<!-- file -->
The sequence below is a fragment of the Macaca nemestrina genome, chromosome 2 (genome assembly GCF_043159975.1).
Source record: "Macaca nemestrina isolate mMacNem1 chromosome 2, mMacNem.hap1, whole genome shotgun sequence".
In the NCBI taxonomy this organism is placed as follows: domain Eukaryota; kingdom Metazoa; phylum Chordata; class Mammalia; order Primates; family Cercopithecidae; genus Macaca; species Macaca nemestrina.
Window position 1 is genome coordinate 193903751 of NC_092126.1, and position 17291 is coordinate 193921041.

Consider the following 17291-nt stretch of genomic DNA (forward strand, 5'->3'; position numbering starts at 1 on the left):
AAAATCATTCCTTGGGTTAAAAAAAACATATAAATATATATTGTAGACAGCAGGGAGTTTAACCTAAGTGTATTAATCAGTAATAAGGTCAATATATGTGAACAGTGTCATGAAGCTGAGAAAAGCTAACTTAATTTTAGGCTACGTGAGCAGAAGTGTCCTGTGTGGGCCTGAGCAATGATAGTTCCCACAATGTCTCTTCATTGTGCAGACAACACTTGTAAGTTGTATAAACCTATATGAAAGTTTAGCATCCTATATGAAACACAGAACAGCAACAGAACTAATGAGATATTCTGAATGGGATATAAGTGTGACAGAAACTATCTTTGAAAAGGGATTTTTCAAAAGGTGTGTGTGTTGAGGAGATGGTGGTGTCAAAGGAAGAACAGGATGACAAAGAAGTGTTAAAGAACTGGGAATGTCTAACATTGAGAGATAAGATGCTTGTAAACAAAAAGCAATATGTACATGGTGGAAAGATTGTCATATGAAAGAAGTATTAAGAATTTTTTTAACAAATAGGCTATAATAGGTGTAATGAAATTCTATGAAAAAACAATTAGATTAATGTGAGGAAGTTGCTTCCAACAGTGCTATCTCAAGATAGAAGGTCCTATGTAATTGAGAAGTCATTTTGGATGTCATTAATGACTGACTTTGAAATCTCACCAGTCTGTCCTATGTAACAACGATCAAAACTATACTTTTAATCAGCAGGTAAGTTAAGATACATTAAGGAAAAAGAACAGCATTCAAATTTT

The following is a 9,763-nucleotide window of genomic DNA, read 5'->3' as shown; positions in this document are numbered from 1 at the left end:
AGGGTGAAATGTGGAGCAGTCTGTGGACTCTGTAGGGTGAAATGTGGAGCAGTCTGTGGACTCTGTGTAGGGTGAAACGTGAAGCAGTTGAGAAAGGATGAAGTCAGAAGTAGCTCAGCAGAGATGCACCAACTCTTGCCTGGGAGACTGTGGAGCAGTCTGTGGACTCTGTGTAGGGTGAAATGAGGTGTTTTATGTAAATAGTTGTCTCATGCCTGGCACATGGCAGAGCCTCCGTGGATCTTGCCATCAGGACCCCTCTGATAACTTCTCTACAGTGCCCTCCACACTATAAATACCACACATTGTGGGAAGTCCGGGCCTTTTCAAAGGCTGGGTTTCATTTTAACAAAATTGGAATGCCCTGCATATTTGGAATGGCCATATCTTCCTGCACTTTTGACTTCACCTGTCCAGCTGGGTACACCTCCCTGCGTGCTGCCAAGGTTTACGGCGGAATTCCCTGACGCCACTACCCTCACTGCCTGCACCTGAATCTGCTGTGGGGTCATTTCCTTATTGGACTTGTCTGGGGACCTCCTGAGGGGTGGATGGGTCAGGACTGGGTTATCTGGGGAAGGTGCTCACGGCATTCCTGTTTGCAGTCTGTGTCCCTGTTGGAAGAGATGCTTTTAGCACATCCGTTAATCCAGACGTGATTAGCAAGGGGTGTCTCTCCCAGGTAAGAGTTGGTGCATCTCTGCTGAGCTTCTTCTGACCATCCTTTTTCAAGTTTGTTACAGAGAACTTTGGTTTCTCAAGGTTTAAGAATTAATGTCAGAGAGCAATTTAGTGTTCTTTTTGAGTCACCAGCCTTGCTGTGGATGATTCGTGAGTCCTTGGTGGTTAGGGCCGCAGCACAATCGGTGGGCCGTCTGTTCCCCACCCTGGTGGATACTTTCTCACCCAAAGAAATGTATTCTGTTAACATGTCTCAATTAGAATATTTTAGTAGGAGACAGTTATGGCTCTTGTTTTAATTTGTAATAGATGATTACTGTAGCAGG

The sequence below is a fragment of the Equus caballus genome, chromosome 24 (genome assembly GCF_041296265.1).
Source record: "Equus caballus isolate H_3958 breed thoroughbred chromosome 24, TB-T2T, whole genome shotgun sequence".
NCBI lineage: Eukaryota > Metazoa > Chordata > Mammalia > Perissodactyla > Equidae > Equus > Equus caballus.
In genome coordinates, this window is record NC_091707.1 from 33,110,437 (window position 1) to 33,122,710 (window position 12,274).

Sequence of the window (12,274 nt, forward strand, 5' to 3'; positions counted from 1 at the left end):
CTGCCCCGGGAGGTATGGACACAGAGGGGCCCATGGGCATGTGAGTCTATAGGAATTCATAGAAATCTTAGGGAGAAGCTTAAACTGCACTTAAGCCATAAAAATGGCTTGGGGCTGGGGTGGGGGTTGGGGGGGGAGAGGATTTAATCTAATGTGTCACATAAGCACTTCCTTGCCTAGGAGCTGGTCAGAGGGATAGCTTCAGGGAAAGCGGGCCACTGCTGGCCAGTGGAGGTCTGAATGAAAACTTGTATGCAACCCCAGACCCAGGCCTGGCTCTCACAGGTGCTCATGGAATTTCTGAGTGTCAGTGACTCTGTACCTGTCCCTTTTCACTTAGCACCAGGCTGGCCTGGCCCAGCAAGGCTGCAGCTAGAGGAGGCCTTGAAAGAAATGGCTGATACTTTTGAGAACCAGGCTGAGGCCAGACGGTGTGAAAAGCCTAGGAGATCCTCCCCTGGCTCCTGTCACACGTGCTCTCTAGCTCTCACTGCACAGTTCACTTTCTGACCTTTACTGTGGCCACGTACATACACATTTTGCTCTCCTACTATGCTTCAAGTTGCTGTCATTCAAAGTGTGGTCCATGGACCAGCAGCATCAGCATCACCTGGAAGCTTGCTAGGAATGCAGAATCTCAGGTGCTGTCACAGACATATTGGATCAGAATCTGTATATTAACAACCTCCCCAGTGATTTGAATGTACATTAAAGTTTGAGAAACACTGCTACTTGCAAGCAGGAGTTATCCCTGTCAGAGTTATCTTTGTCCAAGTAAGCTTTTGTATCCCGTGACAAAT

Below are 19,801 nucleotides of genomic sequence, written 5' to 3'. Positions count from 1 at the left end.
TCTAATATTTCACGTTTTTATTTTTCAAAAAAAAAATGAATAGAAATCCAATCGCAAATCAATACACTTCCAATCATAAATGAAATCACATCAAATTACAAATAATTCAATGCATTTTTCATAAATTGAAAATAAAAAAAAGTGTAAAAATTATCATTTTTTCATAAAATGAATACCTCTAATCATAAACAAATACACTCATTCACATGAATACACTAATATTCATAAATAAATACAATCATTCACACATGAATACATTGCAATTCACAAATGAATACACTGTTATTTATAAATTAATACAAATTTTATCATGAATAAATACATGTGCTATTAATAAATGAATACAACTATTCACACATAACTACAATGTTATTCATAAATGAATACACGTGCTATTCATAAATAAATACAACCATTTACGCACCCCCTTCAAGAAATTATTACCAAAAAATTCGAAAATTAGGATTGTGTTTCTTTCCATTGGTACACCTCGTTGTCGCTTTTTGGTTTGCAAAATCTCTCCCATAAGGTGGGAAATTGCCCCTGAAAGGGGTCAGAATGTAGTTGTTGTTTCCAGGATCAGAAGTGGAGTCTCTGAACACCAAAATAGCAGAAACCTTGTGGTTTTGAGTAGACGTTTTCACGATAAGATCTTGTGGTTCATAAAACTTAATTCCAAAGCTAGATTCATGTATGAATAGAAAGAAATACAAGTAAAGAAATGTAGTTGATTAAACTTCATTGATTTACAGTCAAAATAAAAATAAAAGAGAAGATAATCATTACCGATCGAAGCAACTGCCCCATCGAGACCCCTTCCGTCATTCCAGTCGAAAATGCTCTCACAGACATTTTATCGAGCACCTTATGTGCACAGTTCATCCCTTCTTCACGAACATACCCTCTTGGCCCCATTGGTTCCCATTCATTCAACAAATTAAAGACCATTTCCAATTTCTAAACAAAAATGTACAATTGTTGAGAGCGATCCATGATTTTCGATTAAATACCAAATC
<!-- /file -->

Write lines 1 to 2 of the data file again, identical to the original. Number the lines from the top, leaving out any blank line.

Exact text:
The sequence below is a fragment of the Macaca nemestrina genome, chromosome 2 (genome assembly GCF_043159975.1).
Source record: "Macaca nemestrina isolate mMacNem1 chromosome 2, mMacNem.hap1, whole genome shotgun sequence".